LIFE REFOREST biosolution achieves up to 80% efficiency in reducing erosion of soils burnt by fires
As it is a prefabricated system, it can be implemented more quickly than conventional systems.
Based on the three pilots installed in southern Galicia and central Portugal, a complete transferability and replicability plan has been developed for other European areas.
These conclusions were presented today during the European conference on forestry strategy organised by CETIM to close four years of R&D&I research applied in the framework of LIFE REFOREST.
Throughout the almost four years of applied R&D&I research of the LIFE REFOREST project, the solution developed, validated and implemented with mycotechnosoils has proven to be 70-80% effective in reducing erosion in areas affected by fires. This conclusion is the result of an intensive study in the three pilot areas created in southern Galicia and central Portugal, and in comparison with other areas without treatment.
Julio Fierro, senior researcher at CETIM Technological Centre and scientific coordinator of LIFE REFOREST, pointed out that these good results at an environmental level show the importance of acting on soils burnt by fires as quickly as possible, before the first rains take place, given that these are the ones that generate the greatest impact due to erosion and contamination of water bodies. On this point, he stressed that as it is a prefabricated system, which can be prepared in advance, it can be applied more quickly than conventional systems such as barriers, which are built in situ.
Jan Jacob Keizer, from the Laboratório Associado Centro de Estudos do Ambiente e do Mar (CESAM) of the University of Aveiro, explained in detail the experiments in the Nespereira, Albergaria-a-Velha and Penouços mountains, and highlighted that they have also observed a reduction in the amount of runoff water generated and the presence of pollutants, favouring natural regeneration.
Accumulated knowledge result
The LIFE REFOREST solution consists of a series of biodegradable tubular sleeves filled with a technosol made from organic waste, stabilised and inoculated with fungi. Due to their shape and composition, they allow the soil structure to be retained against rainfall runoff and promote natural recovery thanks to the rapid development of fungal mycelium in the plant cover. This mycotechnosol (technosol plus fungi) also provides organic matter, nutrients and seeds of native vegetation (previously selected) to achieve a faster restoration of the surface and promote water retention.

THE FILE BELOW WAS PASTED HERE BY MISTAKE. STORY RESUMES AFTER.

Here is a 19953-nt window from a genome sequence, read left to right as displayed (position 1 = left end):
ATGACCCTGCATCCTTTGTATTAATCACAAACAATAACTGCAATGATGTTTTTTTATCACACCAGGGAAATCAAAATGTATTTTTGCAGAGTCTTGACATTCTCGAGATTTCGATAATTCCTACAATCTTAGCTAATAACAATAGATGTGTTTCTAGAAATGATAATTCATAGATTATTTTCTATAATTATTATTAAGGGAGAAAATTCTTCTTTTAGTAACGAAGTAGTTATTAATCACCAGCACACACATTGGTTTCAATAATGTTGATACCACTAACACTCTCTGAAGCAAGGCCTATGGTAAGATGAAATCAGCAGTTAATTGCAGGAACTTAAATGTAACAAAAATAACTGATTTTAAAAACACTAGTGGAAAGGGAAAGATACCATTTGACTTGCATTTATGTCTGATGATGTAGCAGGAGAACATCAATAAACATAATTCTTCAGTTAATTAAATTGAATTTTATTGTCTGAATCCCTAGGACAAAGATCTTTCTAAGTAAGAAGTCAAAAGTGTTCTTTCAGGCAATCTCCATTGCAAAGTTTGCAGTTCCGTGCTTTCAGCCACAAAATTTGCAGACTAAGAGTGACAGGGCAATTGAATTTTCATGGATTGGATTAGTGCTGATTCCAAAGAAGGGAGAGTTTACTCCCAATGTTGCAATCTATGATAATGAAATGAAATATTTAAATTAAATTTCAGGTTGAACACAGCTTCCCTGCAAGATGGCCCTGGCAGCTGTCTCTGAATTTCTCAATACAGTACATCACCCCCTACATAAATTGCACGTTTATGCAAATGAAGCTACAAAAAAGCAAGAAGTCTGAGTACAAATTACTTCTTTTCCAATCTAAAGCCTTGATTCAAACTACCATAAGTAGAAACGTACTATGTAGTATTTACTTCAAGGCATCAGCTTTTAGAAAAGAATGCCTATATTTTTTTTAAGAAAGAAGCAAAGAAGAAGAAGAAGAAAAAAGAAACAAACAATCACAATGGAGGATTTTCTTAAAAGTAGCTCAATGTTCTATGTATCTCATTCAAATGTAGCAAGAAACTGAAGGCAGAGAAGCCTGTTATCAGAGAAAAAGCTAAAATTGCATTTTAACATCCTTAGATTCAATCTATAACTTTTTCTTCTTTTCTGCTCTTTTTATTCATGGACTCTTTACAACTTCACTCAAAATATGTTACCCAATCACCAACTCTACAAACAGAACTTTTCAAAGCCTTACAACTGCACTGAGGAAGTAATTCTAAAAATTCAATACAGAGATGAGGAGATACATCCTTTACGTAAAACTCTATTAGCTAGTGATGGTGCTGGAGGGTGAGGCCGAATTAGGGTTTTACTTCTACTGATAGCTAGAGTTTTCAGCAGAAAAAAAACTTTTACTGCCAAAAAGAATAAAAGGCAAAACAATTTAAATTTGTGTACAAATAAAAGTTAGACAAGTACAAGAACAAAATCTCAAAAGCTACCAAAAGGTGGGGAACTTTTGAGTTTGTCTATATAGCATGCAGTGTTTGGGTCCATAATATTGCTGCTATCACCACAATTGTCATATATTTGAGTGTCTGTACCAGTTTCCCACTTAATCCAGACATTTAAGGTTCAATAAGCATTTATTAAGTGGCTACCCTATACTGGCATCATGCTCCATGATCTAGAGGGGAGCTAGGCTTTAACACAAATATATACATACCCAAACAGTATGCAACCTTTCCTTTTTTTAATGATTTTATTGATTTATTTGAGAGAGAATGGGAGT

On an economic level, LIFE REFOREST’s research has allowed the development of an economically viable solution, since, according to initial calculations, its cost is 25% lower than current practices to combat erosion.
These findings were presented this morning during the European forestry strategy day organised by CETIM as the final event of LIFE REFOREST and to conclude the research launched in June 2018.
Among the guest speakers were Silvia Abruscato, coordinator of rapid fire response actions and high-level policy dialogue at the FOREST EUROPE Ministerial Conference; Fernando Veiga, Deputy Director General for Fire Fighting of the Xunta de Galicia; António Patrão, from the Instituto da Conservação da Natureza e das Florestas (ICNF); Francisco Dans, Director of the Galician Forestry Association, and Rosàrio Alves, Executive Director of FORESTIS, the Portuguese Forestry Association.
Cristina Fernández, from the Lourizán Forestry Research Centre, part of the Galician Rural Development Agency (AGACAL), and Antonio Rigueiro, professor at the University of Santiago de Compostela, presented other experiences of innovative forest management in Galicia. Xosé Covelo, technical director of the Galician Forestry Association, closed the day by reviewing the future prospects of the LIFE REFOREST solution and recommendations for the improvement of regional, national and European public policies.
R&D&I needs for the sector
Forest fires are a serious problem in southern European countries, aggravated by climate change. Specifically, Galicia accounts for 50% of the fires recorded in Spain and Portugal being the most affected country in the European Union. Fires devastate biodiversity, cause soil erosion, water scarcity and weaken the regeneration capacity of burned areas, threatening ecological stability.
Faced with the need to find an ad hoc solution to reduce the impact of these natural disasters in the cross-border region, in June 2018 the LIFE REFOREST project consortium launched an innovative R&D&I research project funded through the LIFE programme, the EU’s funding instrument for environment and climate action. Its suitability is also justified by the importance of the agroforestry sector which, with an annual turnover of €1.8 billion, represents 3.5% of the national GDP.
Likewise, the LIFE REFOREST consortium encompasses the entire value chain as it is made up of the two main sectoral associations on both sides of the border, such as the Galician Forestry Association (AFG) and the Portuguese Forestry Association (FORESTIS); private biosolutions and circular economy companies such as the Galician companies Hifas da Terra, TEN Tecnosuelos and Indutec Ingenieros; and two leading knowledge centres such as the Centro de Estudos do Ambiente e do Mar (CESAM) of the University of Aveiro (Portugal) and CETIM Technological Centre (leader and scientific coordinator).
In general, the work carried out by this multidisciplinary consortium has achieved promising results both environmentally and economically. Furthermore, thanks to the three pilot projects installed in 9 plots in the forests of Nespereira – Pazos de Borbén (southern Galicia), Albergaria-a-Velha and Penouços – Oliveira de Frades (central Portugal), a complete plan for transferability, replicability and best practices has been developed for other European areas affected by this problem.